When it comes to exercising one of the most common questions asked is, "Am I doing enough?"
There is no denying that regular exercise paired with a good diet can help fend off illness and disease in your old age.
But how many extra years do all those runs and trips to the gym actually earn you?
The Westmead Institute for Medical Research interviewed 1500 Australian adults over 50, and followed them for a decade.
The results revealed that those who did more than roughly 600 minutes of moderately intense exercise a week, could survive an extra 10 years free from chronic diseases.
According to the research, keen fitness buffs who engaged in the highest levels of physical activity were twice as likely to avoid stroke, heart disease, angina, cancer and diabetes, compared with those who do no exercise — and be in optimal physical and mental shape 10 years later.
Lead researcher, associate professor Bamini Gopinath from the University of Sydney, said the data showed that adults who did more than 5000 metabolic equivalent minutes (MET minutes) a week, which is about 600 minutes — saw the greatest reduction in the risk of chronic disease.
"Essentially we found that older adults who did the most exercise were twice as likely to be disease-free and fully functional," she said.
"Our study showed that high levels of physical activity increase the likelihood of surviving an extra 10 years free from chronic diseases, mental impairment and disability."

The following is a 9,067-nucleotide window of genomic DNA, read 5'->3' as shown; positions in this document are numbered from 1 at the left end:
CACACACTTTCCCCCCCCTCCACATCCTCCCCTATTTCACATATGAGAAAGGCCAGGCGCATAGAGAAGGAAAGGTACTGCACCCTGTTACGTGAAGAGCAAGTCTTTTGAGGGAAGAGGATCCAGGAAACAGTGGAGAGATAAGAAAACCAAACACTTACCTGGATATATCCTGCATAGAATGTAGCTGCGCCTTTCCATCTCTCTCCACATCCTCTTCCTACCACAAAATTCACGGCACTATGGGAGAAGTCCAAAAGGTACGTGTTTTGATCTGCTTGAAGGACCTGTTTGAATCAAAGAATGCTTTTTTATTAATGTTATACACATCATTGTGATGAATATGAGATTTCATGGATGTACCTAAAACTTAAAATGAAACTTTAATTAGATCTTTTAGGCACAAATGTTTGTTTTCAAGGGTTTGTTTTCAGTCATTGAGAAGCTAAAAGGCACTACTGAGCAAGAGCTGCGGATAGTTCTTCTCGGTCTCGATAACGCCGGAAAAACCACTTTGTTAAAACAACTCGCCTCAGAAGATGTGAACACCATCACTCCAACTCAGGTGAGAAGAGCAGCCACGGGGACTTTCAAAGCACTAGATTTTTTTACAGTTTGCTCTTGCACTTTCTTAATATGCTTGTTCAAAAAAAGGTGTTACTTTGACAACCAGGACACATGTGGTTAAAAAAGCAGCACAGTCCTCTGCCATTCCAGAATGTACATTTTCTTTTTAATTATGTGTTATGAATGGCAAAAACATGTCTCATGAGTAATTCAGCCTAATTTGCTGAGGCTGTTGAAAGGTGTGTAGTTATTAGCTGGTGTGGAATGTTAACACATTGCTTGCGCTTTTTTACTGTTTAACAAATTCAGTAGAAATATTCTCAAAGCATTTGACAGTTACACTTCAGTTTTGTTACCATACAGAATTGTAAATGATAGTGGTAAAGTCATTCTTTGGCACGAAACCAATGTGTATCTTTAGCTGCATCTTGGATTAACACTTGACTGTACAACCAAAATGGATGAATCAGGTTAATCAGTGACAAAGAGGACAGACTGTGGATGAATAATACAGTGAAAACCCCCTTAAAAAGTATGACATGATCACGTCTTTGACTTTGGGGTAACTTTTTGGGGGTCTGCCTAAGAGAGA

Currently, the World Health Organisation recommends at least 600 MET minutes of physical activity each week. That is equivalent to 150 minutes of brisk walking or 75 minutes of running.
But the Westmead Institute's findings suggest that physical activity levels need to be several times higher to significantly reduce the risk of chronic disease.
"Some older adults may not be able to engage in vigorous activity or high levels of physical activity," Dr Gopinath said.
"But we encourage older adults who are inactive to do some physical activity, and those who currently only engage in moderate exercise to incorporate more vigorous activity where possible."
If pounding the pavement each week does not sound enticing, weight training and cardio exercises are other options with equal benefits.
According to this exercise list from Harvard Medical School, a 60-minute strength training session burns an average 266 calories per hour (1113 kilojoules) for an 84kg person.
Lucky Scalone, personal trainer and owner of Bodyline Fitness studio in Sydney, who has more than 30 clients aged 45 to 60, mixes 35-minute weights sessions (five exercises) with 20 minutes of high-intensity cardio — depending on each client's limit.
"Many of them came to me overweight, had complained about lower back problems and other aches and pains, fatigue (broken sleep) and poor diet," Mr Scalone said.
"Through changing and coaching them on proper eating habits and introducing regular exercise, they say it has reduced a lot of those aches and pains, while feeling more energised and in control of their health."
The Harvard list also revealed that the exercises which burn the most calories in half an hour include high-impact step aerobics (444 calories/84kg person), bicycling at 25-30 km/h (533 calories/84kg person) and vigorous swimming (444 calories/84kg person).